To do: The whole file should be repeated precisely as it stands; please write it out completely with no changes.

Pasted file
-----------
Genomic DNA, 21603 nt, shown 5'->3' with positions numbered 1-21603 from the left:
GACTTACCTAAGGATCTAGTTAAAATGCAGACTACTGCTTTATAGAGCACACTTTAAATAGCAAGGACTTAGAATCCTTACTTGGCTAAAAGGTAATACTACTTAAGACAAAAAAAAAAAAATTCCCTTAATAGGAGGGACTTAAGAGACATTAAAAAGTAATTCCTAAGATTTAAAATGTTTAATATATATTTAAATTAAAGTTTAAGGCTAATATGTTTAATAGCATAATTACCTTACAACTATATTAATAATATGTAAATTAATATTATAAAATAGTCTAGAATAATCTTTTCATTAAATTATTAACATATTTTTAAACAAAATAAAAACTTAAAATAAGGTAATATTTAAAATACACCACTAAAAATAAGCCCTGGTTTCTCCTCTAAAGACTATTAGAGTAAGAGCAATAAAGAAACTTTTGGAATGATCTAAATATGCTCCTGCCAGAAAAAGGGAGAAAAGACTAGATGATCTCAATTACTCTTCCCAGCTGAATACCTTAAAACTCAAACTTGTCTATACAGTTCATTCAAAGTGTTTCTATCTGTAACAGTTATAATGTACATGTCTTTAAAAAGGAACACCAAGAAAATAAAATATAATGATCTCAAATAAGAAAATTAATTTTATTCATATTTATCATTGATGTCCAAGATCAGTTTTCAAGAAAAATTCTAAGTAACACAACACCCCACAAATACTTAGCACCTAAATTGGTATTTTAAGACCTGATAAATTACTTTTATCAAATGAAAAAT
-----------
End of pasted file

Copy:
Genomic DNA, 21603 nt, shown 5'->3' with positions numbered 1-21603 from the left:
GACTTACCTAAGGATCTAGTTAAAATGCAGACTACTGCTTTATAGAGCACACTTTAAATAGCAAGGACTTAGAATCCTTACTTGGCTAAAAGGTAATACTACTTAAGACAAAAAAAAAAAAATTCCCTTAATAGGAGGGACTTAAGAGACATTAAAAAGTAATTCCTAAGATTTAAAATGTTTAATATATATTTAAATTAAAGTTTAAGGCTAATATGTTTAATAGCATAATTACCTTACAACTATATTAATAATATGTAAATTAATATTATAAAATAGTCTAGAATAATCTTTTCATTAAATTATTAACATATTTTTAAACAAAATAAAAACTTAAAATAAGGTAATATTTAAAATACACCACTAAAAATAAGCCCTGGTTTCTCCTCTAAAGACTATTAGAGTAAGAGCAATAAAGAAACTTTTGGAATGATCTAAATATGCTCCTGCCAGAAAAAGGGAGAAAAGACTAGATGATCTCAATTACTCTTCCCAGCTGAATACCTTAAAACTCAAACTTGTCTATACAGTTCATTCAAAGTGTTTCTATCTGTAACAGTTATAATGTACATGTCTTTAAAAAGGAACACCAAGAAAATAAAATATAATGATCTCAAATAAGAAAATTAATTTTATTCATATTTATCATTGATGTCCAAGATCAGTTTTCAAGAAAAATTCTAAGTAACACAACACCCCACAAATACTTAGCACCTAAATTGGTATTTTAAGACCTGATAAATTACTTTTATCAAATGAAAAAT